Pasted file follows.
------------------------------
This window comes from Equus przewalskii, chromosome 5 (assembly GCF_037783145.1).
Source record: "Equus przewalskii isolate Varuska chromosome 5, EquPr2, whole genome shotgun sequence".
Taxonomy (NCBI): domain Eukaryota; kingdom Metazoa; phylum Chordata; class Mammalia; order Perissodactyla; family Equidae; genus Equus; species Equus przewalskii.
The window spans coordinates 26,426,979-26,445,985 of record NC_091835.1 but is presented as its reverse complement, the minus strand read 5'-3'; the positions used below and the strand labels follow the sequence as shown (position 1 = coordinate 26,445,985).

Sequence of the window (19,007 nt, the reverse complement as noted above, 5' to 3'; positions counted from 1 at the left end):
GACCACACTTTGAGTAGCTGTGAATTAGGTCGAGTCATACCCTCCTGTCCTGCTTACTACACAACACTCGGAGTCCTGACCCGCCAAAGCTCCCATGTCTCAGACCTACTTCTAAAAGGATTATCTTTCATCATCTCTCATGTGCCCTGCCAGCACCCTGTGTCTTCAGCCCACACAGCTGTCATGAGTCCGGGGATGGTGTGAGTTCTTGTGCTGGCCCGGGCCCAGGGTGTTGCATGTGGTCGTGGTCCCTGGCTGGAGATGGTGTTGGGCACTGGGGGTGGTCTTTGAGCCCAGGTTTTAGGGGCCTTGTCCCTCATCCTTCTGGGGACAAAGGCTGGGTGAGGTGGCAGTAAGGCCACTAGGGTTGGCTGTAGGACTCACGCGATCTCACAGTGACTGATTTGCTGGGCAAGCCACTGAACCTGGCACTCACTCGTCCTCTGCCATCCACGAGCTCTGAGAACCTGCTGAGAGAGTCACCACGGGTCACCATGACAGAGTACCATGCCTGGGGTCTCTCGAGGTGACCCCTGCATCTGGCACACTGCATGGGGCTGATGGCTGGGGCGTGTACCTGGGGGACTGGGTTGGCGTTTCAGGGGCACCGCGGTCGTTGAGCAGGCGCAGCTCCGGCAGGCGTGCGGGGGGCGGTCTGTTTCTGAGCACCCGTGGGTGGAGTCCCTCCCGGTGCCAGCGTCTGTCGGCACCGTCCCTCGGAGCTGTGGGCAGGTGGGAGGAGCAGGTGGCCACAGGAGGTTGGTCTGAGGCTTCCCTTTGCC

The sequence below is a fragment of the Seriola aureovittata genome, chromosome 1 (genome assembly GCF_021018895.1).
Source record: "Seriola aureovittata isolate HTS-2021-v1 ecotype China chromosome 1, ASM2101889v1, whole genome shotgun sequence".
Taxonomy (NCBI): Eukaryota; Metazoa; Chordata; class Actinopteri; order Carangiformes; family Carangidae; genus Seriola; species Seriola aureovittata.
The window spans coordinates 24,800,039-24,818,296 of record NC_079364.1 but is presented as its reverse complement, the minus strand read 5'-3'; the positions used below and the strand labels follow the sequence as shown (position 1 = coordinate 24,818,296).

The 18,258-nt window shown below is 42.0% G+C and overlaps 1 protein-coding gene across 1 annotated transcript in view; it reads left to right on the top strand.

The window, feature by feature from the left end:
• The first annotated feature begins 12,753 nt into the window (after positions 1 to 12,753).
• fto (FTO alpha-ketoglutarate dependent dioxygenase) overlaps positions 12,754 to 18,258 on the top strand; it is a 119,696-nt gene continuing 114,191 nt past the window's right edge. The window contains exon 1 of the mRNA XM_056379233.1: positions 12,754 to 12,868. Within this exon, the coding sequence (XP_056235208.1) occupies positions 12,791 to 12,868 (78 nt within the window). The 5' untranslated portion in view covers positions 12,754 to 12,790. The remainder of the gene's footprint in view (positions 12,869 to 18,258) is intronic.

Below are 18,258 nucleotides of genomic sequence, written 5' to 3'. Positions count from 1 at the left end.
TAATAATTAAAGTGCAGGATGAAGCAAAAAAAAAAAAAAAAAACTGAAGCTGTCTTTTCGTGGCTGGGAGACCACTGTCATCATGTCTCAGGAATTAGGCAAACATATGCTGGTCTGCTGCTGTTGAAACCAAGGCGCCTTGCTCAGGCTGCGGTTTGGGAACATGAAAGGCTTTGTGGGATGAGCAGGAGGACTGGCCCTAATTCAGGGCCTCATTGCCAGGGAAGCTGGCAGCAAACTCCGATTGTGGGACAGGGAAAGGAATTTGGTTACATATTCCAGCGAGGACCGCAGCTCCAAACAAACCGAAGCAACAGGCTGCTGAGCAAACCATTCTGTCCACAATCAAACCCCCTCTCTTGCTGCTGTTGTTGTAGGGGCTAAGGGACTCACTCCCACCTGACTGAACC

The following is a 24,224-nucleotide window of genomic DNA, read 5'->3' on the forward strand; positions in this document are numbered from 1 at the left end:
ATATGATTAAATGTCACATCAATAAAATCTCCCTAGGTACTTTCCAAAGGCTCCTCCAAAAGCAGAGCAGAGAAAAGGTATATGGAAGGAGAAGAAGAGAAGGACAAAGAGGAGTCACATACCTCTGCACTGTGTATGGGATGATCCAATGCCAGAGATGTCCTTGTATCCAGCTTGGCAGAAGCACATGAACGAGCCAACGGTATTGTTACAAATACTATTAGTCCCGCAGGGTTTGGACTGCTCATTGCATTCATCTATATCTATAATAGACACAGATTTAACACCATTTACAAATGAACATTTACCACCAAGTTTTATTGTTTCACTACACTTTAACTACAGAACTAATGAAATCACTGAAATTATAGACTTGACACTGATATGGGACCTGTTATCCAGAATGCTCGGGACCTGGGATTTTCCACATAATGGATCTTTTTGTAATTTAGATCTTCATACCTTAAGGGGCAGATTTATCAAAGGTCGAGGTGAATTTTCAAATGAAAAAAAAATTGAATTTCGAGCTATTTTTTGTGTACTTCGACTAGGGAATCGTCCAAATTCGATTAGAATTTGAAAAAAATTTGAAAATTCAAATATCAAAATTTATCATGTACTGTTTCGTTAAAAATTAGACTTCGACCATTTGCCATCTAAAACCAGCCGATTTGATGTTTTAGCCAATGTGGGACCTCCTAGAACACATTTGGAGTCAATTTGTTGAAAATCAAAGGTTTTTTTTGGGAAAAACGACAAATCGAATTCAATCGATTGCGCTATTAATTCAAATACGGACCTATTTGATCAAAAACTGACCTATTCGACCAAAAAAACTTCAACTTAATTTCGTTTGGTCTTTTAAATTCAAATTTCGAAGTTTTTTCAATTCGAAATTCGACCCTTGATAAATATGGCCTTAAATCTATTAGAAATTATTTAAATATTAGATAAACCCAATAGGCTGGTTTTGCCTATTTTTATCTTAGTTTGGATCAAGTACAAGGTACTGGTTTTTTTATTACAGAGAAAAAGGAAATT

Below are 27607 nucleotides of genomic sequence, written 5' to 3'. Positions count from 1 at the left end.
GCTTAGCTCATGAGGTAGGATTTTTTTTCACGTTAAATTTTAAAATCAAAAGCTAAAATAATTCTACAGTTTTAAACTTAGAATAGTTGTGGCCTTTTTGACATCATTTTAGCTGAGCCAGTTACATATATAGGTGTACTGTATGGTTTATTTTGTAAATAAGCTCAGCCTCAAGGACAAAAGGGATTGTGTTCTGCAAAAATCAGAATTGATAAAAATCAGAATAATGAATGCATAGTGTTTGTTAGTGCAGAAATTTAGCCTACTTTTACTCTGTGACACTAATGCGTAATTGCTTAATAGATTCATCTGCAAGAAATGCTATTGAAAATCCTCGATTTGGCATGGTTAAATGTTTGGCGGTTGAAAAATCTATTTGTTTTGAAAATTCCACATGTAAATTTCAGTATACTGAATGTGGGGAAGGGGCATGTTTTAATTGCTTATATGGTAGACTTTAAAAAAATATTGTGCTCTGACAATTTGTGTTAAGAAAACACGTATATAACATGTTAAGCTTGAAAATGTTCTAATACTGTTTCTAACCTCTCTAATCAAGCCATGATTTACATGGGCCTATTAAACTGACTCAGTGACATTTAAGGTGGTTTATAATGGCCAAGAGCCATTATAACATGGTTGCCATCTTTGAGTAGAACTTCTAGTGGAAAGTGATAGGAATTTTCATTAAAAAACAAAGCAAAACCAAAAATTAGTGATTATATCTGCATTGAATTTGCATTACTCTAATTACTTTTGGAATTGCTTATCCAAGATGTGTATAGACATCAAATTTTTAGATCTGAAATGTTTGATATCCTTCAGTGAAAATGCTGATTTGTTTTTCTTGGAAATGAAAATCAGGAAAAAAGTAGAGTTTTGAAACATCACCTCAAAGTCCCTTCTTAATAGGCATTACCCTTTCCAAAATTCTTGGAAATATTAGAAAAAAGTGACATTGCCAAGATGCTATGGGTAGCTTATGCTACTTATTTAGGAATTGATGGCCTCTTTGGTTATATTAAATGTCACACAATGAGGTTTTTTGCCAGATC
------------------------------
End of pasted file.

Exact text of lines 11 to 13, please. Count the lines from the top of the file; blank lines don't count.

The 18,258-nt window shown below is 42.0% G+C and overlaps 1 protein-coding gene across 1 annotated transcript in view; it reads left to right on the top strand.

The window, feature by feature from the left end:
• The first annotated feature begins 12,753 nt into the window (after positions 1 to 12,753).